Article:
“When our brain senses a taste it not only identifies its quality, it choreographs a wonderful symphony of neuronal signals that link that experience to its context, hedonic value, memories, emotions and the other senses, to produce a coherent response,” said Charles S. Zuker, PhD, a principal investigator at Columbia’s Mortimer B. Zuckerman Mind Brain Behavior Institute and the paper’s senior author.

Today’s study builds upon earlier work by Dr. Zuker and his team to map the brain’s taste system. Previously, the researchers revealed that when the tongue encounters one of the five tastes — sweet, bitter, salty, sour or umami — specialized cells on the tongue send signals to specialized regions of the brain so as to identify the taste, and trigger the appropriate actions and behaviors.

To shed light on that experience, the scientists focused on sweet and bitter taste and the amygdala, a brain region known to be important for making value judgments about sensory information. Previous research by Dr. Zuker, a professor of biochemistry and molecular biophysics and of neuroscience and a Howard Hughes Medical Institute Investigator at Columbia University Irving Medical Center, and others showed that the amygdala connects directly to the taste cortex.

“Our earlier work revealed a clear divide between the sweet and bitter regions of the taste cortex,” said Li Wang, PhD, a postdoctoral research scientist in the Zuker lab and the paper’s first author. “This new study showed that same division continued all the way into the amygdala. This segregation between sweet and bitter regions in both the taste cortex and amygdala meant we could independently manipulate these brain regions and monitor any resulting changes in behavior.”

The scientists performed several experiments in which the sweet or bitter connections to the amygdala were artificially switched on, like flicking a series of light switches. When the sweet connections were turned on, the animals responded to water just as if it were sugar. And by manipulating the same types of connections, the researchers could even change the perceived quality of a taste, turning sweet into an aversive taste, or bitter into an attractive one.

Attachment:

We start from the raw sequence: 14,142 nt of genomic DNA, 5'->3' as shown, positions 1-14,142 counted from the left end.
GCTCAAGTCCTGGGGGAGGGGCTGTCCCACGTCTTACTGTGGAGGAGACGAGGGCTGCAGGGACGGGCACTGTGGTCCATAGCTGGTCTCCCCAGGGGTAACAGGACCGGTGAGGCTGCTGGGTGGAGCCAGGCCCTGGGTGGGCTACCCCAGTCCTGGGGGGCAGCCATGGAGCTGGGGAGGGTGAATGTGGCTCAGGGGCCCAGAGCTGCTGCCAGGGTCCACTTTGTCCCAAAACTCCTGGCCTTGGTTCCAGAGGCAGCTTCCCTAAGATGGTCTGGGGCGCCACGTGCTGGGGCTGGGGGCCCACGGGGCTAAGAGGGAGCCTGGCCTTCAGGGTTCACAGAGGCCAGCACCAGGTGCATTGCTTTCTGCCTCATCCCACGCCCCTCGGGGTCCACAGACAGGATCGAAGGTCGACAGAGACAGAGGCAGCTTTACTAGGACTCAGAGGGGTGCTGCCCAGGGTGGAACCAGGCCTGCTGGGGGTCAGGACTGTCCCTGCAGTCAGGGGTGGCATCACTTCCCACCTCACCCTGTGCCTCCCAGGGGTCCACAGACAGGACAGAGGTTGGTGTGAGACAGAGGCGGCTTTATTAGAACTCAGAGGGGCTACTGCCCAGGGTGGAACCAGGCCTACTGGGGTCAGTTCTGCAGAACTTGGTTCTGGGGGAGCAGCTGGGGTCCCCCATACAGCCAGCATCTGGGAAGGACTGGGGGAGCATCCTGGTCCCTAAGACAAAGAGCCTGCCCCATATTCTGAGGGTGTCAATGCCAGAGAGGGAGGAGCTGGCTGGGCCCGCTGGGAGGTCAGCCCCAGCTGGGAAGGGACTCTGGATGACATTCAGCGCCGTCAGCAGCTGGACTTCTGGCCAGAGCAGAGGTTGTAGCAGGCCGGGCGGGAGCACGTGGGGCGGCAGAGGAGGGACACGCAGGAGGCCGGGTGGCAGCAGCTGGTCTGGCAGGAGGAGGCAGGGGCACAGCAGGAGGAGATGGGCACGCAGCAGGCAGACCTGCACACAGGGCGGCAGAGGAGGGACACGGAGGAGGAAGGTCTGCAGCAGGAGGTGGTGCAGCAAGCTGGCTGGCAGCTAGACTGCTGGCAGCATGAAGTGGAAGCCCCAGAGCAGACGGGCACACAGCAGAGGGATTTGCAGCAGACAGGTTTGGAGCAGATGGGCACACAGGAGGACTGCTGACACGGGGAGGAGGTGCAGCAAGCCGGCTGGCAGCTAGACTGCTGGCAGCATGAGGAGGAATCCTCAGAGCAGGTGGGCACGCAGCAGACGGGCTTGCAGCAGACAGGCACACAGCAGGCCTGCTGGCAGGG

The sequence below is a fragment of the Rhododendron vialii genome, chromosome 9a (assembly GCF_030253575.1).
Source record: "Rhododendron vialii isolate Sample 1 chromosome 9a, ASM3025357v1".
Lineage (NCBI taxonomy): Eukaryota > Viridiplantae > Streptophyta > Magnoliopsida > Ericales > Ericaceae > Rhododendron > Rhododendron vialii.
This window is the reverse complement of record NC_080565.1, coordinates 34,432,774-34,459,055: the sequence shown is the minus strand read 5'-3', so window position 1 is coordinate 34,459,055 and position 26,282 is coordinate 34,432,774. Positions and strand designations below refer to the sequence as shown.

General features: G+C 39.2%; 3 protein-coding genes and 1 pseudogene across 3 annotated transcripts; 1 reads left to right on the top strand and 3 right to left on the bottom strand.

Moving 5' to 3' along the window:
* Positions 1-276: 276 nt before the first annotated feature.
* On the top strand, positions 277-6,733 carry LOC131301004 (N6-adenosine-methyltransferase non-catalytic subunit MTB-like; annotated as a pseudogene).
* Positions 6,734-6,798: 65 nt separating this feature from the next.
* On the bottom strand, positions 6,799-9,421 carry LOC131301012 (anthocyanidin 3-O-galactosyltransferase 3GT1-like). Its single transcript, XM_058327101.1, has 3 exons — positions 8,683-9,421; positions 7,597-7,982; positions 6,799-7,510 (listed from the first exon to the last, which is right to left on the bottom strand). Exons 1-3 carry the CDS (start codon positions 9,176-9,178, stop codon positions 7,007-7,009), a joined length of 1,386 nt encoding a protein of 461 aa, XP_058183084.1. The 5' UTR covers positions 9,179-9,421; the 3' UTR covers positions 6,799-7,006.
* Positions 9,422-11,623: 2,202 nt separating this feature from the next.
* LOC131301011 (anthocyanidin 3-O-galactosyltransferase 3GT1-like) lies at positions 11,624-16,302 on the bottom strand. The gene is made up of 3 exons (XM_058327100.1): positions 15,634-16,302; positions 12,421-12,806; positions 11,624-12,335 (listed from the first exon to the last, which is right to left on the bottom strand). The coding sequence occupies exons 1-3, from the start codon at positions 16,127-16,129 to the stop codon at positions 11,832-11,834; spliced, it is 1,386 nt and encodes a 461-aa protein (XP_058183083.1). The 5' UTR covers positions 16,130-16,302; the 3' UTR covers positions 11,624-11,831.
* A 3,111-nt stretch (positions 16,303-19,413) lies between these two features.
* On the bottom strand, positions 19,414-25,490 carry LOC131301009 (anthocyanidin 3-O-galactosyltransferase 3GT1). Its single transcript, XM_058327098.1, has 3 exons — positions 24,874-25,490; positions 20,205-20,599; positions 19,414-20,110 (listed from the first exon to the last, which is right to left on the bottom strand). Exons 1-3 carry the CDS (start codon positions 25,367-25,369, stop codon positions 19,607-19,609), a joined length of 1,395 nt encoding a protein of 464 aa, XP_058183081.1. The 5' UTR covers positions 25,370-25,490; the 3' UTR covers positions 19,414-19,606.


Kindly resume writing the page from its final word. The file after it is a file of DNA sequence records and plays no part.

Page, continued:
In contrast, when the researchers instead turned off the amygdala connections but left the taste cortex untouched, the mice could still recognize and distinguish sweet from bitter, but now lacked the basic emotional reactions, like preference for sugar or aversion to bitter.

“It would be like taking a bite of your favorite chocolate cake but not deriving any enjoyment from doing so,” said Dr. Wang. “After a few bites, you may stop eating, whereas otherwise you would have scarfed it down.”

Usually, the identity of a food and the pleasure one feels when eating it are intertwined. But the researchers showed that these components can be isolated from each other, and then manipulated separately. This suggests that the amygdala could be a promising area of focus when looking for strategies to treat eating disorders.

In the immediate future, Drs. Zuker and Wang are investigating additional brain regions that serve critical roles in the taste system. For example, the taste cortex also links directly to regions involved in motor actions, learning and memory.

“Our goal is to piece together how those regions add meaning and context to taste,” said Dr. Wang. “We hope our investigations will help to decipher how the brain processes sensory information and brings richness to our sensory experiences.”

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Age related BP targets for chronic kidney disease patients work better